De Gregori and Zalone's "Patiche" is a serious divertissement

De Gregori and Zalone's “Patiche” is a serious divertissement

De Gregori and Zalone is the duo you don't expect: one on the grand piano, playing with the air of a jazz musician, the other on vocals, with his experience. Together they interpret songs from the singer-songwriter's repertoire, from colleagues such as Paolo Conte and unreleased songs that they composed for “Pastiche”, the album that comes out tomorrow. Both seem very amused and happy with the situation: a mini concert for the press and professionals for the presentation of this unexpected joint project. Luca Medici plays on jokes and understatement, even though he has a history as a singer and musician which is part of his acting career. ; De Gregori plays along, in fact he often leads it: at a certain point they improvise “Generale” – which they have never played together and is not on the album – and the singer starts doing the voice of Vasco Rossi…

“I went to harass Checco in his city, I didn't know him. A real stalker…”, De Gregori says, laughing. “From there we made friends, we talked and by hanging out with him I heard how he played the piano. So the idea came to do something together, to use this well-known talent of his, but only up to a certain point.”

The album is a entertainment (“seeing us play you understood why we called it that”, jokes Zalone). But also and above all a serious operation, in the choices and interpretations: “It is an ancient word for a record that has various sources, a contamination between genres, styles and performers. For this reason we thought of qualifying Checco as a pianist and musician”, continues De Gregori. “It's a bit like the operation that Woody Allen did, except that I really know how to play”, echoes Checco Zalone, jokingly. Then, seriously: “I don't know how to read music, I've never done academic studies but I've been playing since I was a child, I worked as a piano bar, I played at weddings, my dad played the organ, I really wanted to be an orchestra player”…

Checco Zalone actually sings as well, in a couple of songs: the new version of his “La prima Repubblica” (which becomes a ballad that quotes “Viva l'Italia”) and the unreleased “Alejandro”, perhaps the only moment of open fun, a song in Italianized Spanish that talks about andropause: “It came to me in the shower.

I'm approaching 50, a little, and therefore I'm moving forward with the problems that he knows very well, linked to advancing age”, jokes Zalone. “But I want to say that in that song I did a job of exegesis of his style, I took the lyrics of his songs and studied them, there are quotes like the one from “Pablo””.
The other unreleased song also talks about the passing of time, but in a decidedly more serious way. “Giusto o misto” is a tribute to “My way”: “A song that is in everyone's head”, explains De Gregori. “For a certain period I even tried to translate it but then I gave up: that melody in Italian was not singable, especially taking into account Frank Sinatra's interpretation and also that of Elvis Presley. So in the end I rewrote it.”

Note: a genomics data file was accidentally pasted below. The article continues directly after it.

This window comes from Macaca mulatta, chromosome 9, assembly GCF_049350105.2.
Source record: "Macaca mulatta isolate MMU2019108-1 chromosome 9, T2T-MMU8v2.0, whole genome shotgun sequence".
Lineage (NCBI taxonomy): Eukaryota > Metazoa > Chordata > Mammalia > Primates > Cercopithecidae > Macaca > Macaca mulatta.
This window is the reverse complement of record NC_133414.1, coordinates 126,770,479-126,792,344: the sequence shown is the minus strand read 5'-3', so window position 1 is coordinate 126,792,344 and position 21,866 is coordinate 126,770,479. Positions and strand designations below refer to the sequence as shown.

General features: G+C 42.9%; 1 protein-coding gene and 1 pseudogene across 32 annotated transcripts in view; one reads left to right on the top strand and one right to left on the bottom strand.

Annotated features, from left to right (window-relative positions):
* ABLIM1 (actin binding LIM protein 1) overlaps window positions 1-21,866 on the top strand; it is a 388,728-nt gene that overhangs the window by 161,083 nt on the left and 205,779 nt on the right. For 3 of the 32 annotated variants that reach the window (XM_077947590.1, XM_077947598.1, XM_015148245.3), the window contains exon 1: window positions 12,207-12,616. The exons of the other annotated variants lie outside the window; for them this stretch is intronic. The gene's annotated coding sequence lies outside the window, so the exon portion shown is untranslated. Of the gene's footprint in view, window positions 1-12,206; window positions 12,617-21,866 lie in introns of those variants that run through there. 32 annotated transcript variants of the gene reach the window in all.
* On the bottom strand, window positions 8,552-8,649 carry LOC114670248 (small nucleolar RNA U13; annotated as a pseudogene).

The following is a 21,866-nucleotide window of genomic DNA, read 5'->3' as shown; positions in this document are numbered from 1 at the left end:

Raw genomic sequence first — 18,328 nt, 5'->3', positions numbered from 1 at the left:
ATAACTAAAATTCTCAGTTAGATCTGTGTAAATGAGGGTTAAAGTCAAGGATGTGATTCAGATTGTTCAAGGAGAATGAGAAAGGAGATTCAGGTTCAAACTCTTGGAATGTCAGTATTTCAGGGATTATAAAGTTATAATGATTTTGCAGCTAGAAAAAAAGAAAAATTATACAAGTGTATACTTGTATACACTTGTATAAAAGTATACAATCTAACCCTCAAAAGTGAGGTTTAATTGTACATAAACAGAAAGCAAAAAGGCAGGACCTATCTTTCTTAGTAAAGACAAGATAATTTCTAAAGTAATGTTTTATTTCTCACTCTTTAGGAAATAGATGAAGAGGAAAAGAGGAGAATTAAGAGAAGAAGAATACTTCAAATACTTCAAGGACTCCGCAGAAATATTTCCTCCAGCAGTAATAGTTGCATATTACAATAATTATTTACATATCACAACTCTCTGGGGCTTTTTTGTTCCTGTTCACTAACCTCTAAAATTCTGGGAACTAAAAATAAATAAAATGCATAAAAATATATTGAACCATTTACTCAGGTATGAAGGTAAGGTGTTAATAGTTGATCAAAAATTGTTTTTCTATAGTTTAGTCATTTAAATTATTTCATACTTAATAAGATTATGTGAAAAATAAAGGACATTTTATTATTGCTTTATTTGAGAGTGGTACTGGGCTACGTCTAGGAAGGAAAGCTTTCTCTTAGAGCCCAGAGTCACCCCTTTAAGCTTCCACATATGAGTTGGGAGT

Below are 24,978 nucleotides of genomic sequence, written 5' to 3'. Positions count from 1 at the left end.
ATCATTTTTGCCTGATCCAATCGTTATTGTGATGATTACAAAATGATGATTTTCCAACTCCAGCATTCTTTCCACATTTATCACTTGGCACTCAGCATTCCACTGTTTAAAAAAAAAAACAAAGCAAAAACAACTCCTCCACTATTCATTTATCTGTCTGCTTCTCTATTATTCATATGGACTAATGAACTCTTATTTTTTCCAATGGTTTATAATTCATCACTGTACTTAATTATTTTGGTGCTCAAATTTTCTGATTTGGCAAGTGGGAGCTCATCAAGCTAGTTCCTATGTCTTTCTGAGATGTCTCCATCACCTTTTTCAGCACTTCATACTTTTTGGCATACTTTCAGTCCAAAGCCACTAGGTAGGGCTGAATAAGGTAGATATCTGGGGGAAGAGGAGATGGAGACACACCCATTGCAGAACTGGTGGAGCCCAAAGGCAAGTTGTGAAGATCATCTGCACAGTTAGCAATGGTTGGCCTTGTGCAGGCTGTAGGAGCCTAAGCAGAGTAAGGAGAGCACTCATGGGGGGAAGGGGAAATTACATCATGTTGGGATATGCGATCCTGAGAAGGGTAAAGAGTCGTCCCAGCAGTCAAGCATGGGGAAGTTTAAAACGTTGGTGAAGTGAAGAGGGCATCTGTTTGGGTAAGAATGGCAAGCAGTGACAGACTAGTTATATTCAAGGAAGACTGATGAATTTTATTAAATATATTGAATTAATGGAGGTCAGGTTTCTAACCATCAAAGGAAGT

“Pastiche”, they explain, is a tribute to Italian music: “At the beginning we thought we would only make my own songs then we felt like we were impoverishing this a bit pastiche”, continues De Gregori. “So we came up with songs by other writers. For example, the piece by Pino Daniele that we recorded was suggested by Checco, others by me. We are two serious people in the end even if he doesn't seem so because in the films he puts on beautiful masks.”

“The songs are an incursion into the Italian panorama of songs. Real songs, not his…” jokes De Gregori pointing to his colleague. “My problem is that in this situation they will think: 'Okay, come on, you're playing, no , but tell her a joke”, says Zalone. “This album is a prank…He is one of the few friends I have in the entertainment world: between a carbonara and a cacio e pepe at his house, every now and then I played his Steinway, which it never sounded as good as when I got my hands on it… And he started cajoling me.”
“But since I've been making records for 50 years, I transformed the mischief into a recording project,” echoes De Gregori.

The album is produced by Guido Guglielminetti, historical collaborator of the singer-songwriter, with his band (Gabriele Evangelista on double bass, Bernardo Guerra on drums, with Francesca La Colla on backing vocals, Ezio De Rosa on trombone, Massimiliano Filosi on tenor and baritone sax and Sergio Vitale on trumpet).

The two will present it with two unique concerts on 5 and 9 June at the Baths of Caracalla in Rome: if the album is a serious operation and deliberately without room for gags, live it will be something else. Just think of today's presentation, full of jokes and back-and-forths between the two, which ends with Checco Zalone forcing De Gregori to sing his “Gli men sexual”: “It will be a show that we are still building, there will be band on many pieces, but it will not be a traditional musical concert. Improvisation will be our guide. But there won't be a tour: we like hit and run, on a project like this it makes no sense.”